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Adverse drug reactions remain a major cause of morbidity and even mortality, with some estimates of adverse reactions accounting for 10% of all hospital admissions. Recognising an adverse drug reaction requires a high degree of clinical suspicion, and access to a standard reference book such as this. This textbook is presented in a format of organ based adverse reactions, making the clinical presentation the entry point. This format has served it well since 1977 and is undoubtedly useful to clinicians, working from possible adverse reaction to possible causative drug. As a clinical pharmacologist, I tend to work the other way around, and so find it less satisfactory, although the high quality of the indexing helps.
The text itself has good general opening chapters, but the meat is in the organ based chapters; these are quite up to date with most having references from 1996 or 1997. The writing is easy to read. I was disappointed in some specific areas, for instance, the controversy concerning the risks of thromboembolism with various generations of oral contraceptives or factor V Leiden was not referred to, but the discussion of breast cancer and hormone replacement therapy was useful.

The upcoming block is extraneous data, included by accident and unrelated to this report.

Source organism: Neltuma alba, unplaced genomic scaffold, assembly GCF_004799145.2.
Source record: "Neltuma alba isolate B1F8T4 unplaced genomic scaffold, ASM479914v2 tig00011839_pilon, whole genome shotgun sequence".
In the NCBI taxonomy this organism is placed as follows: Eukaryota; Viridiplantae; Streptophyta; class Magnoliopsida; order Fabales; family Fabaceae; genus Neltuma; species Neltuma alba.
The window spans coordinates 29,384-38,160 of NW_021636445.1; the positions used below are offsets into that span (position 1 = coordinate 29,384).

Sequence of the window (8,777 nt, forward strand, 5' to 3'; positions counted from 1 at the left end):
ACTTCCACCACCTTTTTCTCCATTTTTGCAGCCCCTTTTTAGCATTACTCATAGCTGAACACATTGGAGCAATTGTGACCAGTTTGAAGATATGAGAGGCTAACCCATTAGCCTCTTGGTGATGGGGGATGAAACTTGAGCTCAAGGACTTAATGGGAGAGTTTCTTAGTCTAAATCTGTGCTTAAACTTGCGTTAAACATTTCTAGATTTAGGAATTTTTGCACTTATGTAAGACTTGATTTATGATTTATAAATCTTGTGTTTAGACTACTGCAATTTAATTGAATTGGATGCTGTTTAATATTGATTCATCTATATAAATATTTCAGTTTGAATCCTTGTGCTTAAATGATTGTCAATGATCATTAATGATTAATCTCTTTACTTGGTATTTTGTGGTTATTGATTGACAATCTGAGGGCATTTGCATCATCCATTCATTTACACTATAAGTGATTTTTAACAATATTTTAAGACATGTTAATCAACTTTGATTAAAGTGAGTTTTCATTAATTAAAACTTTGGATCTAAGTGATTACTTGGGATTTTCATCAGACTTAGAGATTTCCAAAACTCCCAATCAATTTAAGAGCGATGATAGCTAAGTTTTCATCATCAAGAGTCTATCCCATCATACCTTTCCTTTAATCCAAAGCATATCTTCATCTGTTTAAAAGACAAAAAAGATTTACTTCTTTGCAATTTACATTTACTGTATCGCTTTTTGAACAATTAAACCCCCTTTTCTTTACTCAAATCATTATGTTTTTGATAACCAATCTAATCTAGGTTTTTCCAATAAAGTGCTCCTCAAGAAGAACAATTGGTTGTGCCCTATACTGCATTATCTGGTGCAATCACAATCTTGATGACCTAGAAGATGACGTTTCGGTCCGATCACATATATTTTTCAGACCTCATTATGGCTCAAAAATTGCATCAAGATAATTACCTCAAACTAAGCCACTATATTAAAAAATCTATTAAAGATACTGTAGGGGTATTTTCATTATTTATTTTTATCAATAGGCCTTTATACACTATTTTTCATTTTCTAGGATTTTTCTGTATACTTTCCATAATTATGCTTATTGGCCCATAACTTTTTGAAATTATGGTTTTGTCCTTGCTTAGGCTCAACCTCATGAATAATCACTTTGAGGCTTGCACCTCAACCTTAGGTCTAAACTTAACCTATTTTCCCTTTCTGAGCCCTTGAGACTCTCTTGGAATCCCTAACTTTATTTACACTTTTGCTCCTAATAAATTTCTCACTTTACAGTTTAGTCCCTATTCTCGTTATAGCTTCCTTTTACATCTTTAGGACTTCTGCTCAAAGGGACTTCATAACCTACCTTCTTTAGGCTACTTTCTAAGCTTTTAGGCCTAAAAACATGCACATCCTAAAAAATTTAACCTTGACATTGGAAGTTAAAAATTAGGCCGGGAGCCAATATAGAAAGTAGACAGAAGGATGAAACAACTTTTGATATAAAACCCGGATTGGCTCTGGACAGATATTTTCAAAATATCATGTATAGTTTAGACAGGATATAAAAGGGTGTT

Is such a textbook still useful or are alternative resources superior, given the need for accurate up to date data? I think the answer is yes. I have not found a good up to date internet source of accurate information. Good text alternatives are Mayler's annual updates of adverse reaction reports, but they do not follow this clinical presentation based approach. I would certainly use this as a regular first source, before exploring others. It is rather expensive, and will remain a library resource for most.
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